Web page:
Lonelinessaffecting one in five older Australians, clinical depression And mourning are common causes.

“It’s happening to thousands of Australians: they’re depressed and have a reduced appetite,” Professor Porter says.

“The point is to go to the doctor and treat the depression, rather than the poor appetite.”

Food insecurity is another important reason. If someone can’t afford to buy nutritious food, they will skip meals or eat cheap, unhealthy options.

In addition, we often take more medicines As we age, our absorption of nutrients, including vitamin B12, sodium and magnesium, may decrease.

What can happen?

If a person loses 5 to 10 percent or more of their total weight over a period of three to six months, this is usually an indication of malnutrition.

But there are other things you should pay attention to.

Energy level can disappear and a person may seem less like themselves, as this can affect cognitive function and behavior.

Their immune system can also be weaker and they can have a bad wound healing.

“We can always tell if someone isn’t eating because it takes ages for the wound to heal,” says PhD candidate Bartrim.

They will probably lose too muscle mass because their body is in starvation mode and burning muscle to function.

Close-up of the hands of a woman using a walker while being assisted by a caregiver

For older people, being underweight can be more dangerous than being overweight.(Getty Images)

This can cause a musculoskeletal disease known as sarcopeniawhere muscle strength, quantity or quality, as well as physical performance are compromised.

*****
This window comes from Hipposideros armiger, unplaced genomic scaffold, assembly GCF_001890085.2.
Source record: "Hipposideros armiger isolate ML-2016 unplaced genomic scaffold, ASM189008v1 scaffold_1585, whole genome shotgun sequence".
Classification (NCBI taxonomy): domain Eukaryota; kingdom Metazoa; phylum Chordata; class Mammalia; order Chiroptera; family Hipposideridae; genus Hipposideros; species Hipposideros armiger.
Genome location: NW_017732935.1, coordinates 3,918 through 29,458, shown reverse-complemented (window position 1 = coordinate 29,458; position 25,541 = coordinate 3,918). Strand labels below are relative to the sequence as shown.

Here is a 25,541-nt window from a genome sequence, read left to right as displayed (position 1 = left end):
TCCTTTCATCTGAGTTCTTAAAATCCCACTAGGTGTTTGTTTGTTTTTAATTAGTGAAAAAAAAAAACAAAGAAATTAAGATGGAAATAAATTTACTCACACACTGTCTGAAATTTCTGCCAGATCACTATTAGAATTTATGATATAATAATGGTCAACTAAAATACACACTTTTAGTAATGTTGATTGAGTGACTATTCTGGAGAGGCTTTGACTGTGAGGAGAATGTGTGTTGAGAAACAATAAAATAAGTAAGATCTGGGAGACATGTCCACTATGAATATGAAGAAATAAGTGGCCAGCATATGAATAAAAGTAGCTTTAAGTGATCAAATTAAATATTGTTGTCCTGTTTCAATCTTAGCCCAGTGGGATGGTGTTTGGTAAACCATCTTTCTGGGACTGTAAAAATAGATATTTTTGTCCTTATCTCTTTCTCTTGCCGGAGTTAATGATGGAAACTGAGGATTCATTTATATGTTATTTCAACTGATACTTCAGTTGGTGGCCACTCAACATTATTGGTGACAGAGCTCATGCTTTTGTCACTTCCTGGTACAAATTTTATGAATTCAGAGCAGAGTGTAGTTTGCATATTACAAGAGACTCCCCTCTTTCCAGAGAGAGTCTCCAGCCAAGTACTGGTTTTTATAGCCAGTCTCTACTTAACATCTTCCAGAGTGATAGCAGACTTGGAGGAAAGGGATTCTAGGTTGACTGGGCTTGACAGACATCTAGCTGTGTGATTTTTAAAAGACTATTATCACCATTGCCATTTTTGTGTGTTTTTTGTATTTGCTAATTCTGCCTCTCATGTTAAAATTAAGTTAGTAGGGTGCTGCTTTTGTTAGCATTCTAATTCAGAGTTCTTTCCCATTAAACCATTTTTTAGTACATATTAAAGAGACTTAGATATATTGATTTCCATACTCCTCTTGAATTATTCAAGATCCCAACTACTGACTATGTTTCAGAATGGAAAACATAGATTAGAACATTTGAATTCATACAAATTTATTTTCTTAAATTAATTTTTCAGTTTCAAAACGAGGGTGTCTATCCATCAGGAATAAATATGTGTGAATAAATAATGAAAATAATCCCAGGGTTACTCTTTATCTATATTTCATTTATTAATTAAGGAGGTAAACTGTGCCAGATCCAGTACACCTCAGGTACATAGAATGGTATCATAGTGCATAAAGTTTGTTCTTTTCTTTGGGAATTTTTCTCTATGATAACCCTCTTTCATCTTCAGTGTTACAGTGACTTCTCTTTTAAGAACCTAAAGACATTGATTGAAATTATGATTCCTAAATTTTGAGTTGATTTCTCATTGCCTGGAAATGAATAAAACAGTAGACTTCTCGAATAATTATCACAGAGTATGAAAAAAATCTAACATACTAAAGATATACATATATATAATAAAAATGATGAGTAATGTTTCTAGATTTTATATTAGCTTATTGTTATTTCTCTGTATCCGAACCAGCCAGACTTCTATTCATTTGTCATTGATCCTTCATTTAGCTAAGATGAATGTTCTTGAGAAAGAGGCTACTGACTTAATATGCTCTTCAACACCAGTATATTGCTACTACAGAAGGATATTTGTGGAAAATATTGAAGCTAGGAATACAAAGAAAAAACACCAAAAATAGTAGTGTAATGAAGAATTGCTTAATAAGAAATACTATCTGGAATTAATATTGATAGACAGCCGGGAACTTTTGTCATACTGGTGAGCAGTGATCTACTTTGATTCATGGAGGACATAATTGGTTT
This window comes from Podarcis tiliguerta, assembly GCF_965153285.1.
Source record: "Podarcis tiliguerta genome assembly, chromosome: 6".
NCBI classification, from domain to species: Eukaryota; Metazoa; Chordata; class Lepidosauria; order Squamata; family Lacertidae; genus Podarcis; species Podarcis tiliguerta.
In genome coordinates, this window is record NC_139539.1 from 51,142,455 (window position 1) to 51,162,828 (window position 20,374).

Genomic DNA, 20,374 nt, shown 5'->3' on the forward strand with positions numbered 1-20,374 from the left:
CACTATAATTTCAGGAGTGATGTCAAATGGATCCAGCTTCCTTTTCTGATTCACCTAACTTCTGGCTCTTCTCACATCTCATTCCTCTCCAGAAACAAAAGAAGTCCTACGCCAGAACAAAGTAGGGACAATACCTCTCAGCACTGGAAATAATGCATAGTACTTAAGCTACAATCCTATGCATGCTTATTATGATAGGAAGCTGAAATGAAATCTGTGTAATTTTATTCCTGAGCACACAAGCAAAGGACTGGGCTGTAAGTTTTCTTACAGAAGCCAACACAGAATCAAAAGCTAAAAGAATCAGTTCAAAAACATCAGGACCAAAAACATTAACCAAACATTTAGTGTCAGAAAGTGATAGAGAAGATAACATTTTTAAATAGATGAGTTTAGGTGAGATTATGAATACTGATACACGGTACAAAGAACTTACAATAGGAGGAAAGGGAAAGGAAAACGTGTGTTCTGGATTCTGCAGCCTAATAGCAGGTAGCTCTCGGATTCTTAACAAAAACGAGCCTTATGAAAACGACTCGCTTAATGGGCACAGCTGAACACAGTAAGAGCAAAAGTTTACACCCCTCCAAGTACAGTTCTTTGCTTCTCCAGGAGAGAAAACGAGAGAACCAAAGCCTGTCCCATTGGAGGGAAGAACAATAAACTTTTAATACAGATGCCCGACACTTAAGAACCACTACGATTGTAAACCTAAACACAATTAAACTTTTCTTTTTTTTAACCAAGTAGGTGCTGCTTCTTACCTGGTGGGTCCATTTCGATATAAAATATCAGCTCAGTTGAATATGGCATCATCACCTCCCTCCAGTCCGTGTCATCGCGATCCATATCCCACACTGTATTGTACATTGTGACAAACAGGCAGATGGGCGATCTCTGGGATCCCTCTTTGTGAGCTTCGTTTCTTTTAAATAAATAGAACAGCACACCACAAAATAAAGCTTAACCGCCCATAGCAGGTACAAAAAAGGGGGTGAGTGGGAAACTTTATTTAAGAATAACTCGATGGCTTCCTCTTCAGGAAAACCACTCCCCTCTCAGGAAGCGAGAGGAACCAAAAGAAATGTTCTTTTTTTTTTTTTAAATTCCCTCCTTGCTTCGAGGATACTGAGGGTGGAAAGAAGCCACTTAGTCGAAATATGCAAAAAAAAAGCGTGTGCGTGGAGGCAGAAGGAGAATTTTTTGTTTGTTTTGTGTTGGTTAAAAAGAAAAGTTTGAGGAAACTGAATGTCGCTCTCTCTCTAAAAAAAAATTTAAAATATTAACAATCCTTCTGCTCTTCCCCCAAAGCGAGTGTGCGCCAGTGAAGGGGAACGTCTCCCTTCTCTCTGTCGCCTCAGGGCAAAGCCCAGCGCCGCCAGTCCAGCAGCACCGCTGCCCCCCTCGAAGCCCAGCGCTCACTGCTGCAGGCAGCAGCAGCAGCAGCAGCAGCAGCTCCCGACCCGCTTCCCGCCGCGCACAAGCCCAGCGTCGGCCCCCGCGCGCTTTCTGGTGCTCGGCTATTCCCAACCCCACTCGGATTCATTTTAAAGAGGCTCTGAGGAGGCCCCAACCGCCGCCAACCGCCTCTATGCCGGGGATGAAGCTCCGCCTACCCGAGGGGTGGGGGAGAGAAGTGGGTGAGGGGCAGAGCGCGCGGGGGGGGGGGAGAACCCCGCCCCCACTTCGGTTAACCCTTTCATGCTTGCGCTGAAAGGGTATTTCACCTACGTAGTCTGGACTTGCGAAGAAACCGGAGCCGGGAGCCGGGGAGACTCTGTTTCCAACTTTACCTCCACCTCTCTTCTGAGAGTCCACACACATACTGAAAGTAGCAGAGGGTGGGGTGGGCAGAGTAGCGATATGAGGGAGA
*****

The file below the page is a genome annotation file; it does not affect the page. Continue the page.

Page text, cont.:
This can prevent a person from getting up and doing the things they enjoy.

“And this leads to people becoming socially isolated, often depressed and lonely, which in turn makes them not want to eat,” Professor Porter said.

People with sarcopenia have a higher risk of fall And fractures and less recovery capacity.

“If someone is malnourished and falls, they simply don’t have enough reserves in their body to support them,” Bartrim said.

A fracture can lead to hospitalization and worsening of the patient’s condition due to hospital-acquired malnutrition. This can happen to as many as 65 percent of hospitalized patients.

It is caused by people being in unfamiliar surroundings, confused and having little choice about food. On average, this means that the patient has to stay in hospital for 21 days longer.

Changes in diet and meal times can help

Early recognition is the key.

Don’t wait too long to seek help, because once you have lost muscle mass, it can be very difficult to build it back up.